The aging of populations is a global phenomenon, occurring in high- and low-income countries (LICs). Acting against age-related conditions such as frailty—that is, a geriatric syndrome characterized by increased vulnerability to stressors and exposing the individual to greater risk of negative outcomes—should represent a public health priority worldwide. 1 Nevertheless, specific interventions might be difficult to implement in LICs, where public health authorities are daily forced to balance immediate emergencies and long-term challenges in a context of scarce resources. Nepal, one of the LICs in South Asia, may represent a paradigmatic case.
With the increase in life expectancy, it is estimated that almost half of the population aged 60 years and older might currently be frail in Nepal. 2 Such figures are probably underestimating the problem. In fact, a dramatic earthquake devastated the country in 2015, exposing many people to an exceptional and additional degree of vulnerability. It is well documented that the psychological and clinical consequences of natural disasters are particularly evident in older survivors, even after several years from the event, which was also reported in the only study to date on Nepalese older survivors. 3 In addition, another scientific report after the Nepal earthquake describes the severe stress reported in health care professionals acting during the immediate times after the disaster, 4 potentially leading to below-standard clinical performance (with possible overlooked indistinct geriatric conditions that might lead to future negative consequences). Nevertheless, the absence of more specific and accurate data leaves these thoughts in the field of speculations. We can only hypothesize that the frailest individuals—for example, elders with physical disabilities and social issues—might have been particularly affected by the disaster, and still suffer its consequences because of a lack of specific health care policies.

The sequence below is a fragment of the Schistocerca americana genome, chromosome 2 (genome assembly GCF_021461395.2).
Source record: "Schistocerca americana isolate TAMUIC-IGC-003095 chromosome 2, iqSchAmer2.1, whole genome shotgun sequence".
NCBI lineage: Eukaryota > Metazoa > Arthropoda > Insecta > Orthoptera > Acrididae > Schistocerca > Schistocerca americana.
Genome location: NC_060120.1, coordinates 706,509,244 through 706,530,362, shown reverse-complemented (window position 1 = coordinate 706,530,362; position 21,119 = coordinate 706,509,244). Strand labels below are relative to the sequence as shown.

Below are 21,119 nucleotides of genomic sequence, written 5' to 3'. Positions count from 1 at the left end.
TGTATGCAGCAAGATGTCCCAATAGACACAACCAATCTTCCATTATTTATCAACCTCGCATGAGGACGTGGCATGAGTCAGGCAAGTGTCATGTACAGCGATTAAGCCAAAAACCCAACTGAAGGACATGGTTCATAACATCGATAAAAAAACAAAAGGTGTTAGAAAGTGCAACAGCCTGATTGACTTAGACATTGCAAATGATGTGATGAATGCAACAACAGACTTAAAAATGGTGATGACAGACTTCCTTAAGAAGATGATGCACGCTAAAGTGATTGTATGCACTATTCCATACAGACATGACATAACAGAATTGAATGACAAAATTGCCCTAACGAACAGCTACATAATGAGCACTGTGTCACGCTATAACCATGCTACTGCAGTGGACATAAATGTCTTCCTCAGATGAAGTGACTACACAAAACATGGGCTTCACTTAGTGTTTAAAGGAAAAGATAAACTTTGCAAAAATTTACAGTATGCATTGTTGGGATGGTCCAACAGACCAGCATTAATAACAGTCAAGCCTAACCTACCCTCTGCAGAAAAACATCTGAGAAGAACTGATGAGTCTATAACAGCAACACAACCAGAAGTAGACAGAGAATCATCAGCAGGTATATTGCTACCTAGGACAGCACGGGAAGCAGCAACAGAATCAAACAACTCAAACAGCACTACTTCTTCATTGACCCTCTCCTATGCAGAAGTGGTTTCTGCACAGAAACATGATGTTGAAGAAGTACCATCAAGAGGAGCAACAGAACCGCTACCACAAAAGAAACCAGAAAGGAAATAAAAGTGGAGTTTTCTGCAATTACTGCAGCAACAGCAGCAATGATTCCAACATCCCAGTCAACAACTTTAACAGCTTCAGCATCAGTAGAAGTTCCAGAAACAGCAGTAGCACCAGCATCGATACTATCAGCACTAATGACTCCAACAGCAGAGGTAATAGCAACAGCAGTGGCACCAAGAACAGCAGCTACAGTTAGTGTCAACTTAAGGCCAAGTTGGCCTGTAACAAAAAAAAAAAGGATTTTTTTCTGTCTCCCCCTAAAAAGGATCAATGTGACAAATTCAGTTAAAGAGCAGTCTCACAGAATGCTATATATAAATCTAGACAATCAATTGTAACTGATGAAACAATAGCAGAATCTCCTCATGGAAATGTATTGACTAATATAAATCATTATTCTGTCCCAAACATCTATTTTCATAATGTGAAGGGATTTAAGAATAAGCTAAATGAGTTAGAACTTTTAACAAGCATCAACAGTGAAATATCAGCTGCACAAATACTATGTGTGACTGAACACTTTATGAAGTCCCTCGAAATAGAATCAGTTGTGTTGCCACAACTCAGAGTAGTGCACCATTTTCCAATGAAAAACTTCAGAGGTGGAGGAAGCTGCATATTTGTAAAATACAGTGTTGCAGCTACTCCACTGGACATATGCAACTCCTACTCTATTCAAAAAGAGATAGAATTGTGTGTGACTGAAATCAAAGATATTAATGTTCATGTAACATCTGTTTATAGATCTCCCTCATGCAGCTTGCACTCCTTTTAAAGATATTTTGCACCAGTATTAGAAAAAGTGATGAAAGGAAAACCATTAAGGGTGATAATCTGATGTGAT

A huge amount of relief resources coming from both national and international communities have been mobilized in support of the earthquake victims in Nepal. The immediate wide-spectrum reaction to the people hit by the catastrophic event should now be followed by a more personalized approach, aimed at discriminating the risk profiles of the individuals, and allocating specific resources and support according to needs and priorities. Hence, post-disaster data are required for better evaluating the present situation, identifying the Nepal-specific risk factors of frailty, and intervening with ad hoc and adequate counteractions. A wide spectrum of tools is available to easily, inexpensively, comprehensively, and systematically describe/measure the health status of older adults and adequately target interventions. Health care professionals should become familiar with the use of instruments measuring the different functions of the older individuals. This will promote the standardization of care models and globally contrast the negative consequences of aging. International non-governmental organizations might play an important role by seeding the know-how to long-term planning and development. Today, the impossibility of describing the status of the Nepalese older population (especially its frailest individuals) exposes them to the risk of an incorrect, or biased, allocation of aid and resources.
Conflicts of Interest
The authors declare that there are no conflicts of interest.